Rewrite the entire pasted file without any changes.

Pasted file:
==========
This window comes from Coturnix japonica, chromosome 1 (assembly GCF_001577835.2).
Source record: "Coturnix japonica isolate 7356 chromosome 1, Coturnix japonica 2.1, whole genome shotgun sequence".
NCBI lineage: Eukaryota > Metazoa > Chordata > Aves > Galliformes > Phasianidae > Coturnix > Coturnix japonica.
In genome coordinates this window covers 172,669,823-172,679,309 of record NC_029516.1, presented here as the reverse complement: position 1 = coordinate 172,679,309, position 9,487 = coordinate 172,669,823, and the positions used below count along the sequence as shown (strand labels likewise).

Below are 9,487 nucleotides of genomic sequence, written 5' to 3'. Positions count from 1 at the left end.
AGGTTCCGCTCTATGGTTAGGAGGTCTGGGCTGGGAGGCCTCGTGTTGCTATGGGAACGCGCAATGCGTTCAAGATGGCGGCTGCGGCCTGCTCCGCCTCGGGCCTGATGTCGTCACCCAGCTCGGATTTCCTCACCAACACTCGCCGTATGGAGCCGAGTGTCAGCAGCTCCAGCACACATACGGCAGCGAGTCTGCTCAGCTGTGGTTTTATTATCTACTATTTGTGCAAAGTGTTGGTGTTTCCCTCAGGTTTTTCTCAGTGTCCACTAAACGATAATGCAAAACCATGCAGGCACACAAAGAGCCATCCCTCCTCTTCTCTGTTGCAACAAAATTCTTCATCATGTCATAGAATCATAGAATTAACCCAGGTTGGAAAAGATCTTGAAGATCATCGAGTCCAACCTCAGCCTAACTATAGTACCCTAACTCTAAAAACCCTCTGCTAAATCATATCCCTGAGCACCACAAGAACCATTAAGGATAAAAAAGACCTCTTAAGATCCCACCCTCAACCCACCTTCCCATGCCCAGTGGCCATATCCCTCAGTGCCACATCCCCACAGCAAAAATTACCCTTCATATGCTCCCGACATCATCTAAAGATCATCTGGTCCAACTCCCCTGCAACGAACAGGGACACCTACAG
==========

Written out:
This window comes from Coturnix japonica, chromosome 1 (assembly GCF_001577835.2).
Source record: "Coturnix japonica isolate 7356 chromosome 1, Coturnix japonica 2.1, whole genome shotgun sequence".
NCBI lineage: Eukaryota > Metazoa > Chordata > Aves > Galliformes > Phasianidae > Coturnix > Coturnix japonica.
In genome coordinates this window covers 172,669,823-172,679,309 of record NC_029516.1, presented here as the reverse complement: position 1 = coordinate 172,679,309, position 9,487 = coordinate 172,669,823, and the positions used below count along the sequence as shown (strand labels likewise).

Below are 9,487 nucleotides of genomic sequence, written 5' to 3'. Positions count from 1 at the left end.
AGGTTCCGCTCTATGGTTAGGAGGTCTGGGCTGGGAGGCCTCGTGTTGCTATGGGAACGCGCAATGCGTTCAAGATGGCGGCTGCGGCCTGCTCCGCCTCGGGCCTGATGTCGTCACCCAGCTCGGATTTCCTCACCAACACTCGCCGTATGGAGCCGAGTGTCAGCAGCTCCAGCACACATACGGCAGCGAGTCTGCTCAGCTGTGGTTTTATTATCTACTATTTGTGCAAAGTGTTGGTGTTTCCCTCAGGTTTTTCTCAGTGTCCACTAAACGATAATGCAAAACCATGCAGGCACACAAAGAGCCATCCCTCCTCTTCTCTGTTGCAACAAAATTCTTCATCATGTCATAGAATCATAGAATTAACCCAGGTTGGAAAAGATCTTGAAGATCATCGAGTCCAACCTCAGCCTAACTATAGTACCCTAACTCTAAAAACCCTCTGCTAAATCATATCCCTGAGCACCACAAGAACCATTAAGGATAAAAAAGACCTCTTAAGATCCCACCCTCAACCCACCTTCCCATGCCCAGTGGCCATATCCCTCAGTGCCACATCCCCACAGCAAAAATTACCCTTCATATGCTCCCGACATCATCTAAAGATCATCTGGTCCAACTCCCCTGCAACGAACAGGGACACCTACAG